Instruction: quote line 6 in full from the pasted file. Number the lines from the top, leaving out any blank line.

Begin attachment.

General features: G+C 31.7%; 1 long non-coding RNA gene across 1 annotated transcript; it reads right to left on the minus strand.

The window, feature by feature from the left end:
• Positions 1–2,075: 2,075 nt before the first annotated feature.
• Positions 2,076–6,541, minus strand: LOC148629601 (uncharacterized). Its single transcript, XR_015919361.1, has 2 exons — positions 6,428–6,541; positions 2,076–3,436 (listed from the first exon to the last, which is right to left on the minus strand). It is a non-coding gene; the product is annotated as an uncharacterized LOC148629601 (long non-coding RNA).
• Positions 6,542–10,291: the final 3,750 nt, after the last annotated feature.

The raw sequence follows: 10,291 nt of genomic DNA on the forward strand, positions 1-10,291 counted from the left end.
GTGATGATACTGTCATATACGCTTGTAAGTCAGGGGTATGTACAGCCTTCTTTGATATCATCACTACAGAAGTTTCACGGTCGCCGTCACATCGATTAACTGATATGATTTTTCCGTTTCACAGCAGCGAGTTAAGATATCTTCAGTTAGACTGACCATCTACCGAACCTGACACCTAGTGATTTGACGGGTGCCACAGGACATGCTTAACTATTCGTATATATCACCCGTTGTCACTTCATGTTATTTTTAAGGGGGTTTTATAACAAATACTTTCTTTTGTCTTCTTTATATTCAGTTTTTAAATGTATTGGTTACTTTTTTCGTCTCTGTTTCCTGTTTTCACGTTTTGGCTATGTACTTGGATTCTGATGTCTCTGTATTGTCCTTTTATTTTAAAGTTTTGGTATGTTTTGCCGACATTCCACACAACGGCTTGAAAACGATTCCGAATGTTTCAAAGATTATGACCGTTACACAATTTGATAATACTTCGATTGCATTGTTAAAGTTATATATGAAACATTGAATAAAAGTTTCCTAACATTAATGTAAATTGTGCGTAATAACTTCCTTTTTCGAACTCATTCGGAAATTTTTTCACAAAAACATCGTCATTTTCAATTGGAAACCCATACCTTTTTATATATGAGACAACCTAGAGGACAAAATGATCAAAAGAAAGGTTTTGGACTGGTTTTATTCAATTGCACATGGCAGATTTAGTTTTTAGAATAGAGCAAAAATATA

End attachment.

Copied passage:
The raw sequence follows: 10,291 nt of genomic DNA on the forward strand, positions 1-10,291 counted from the left end.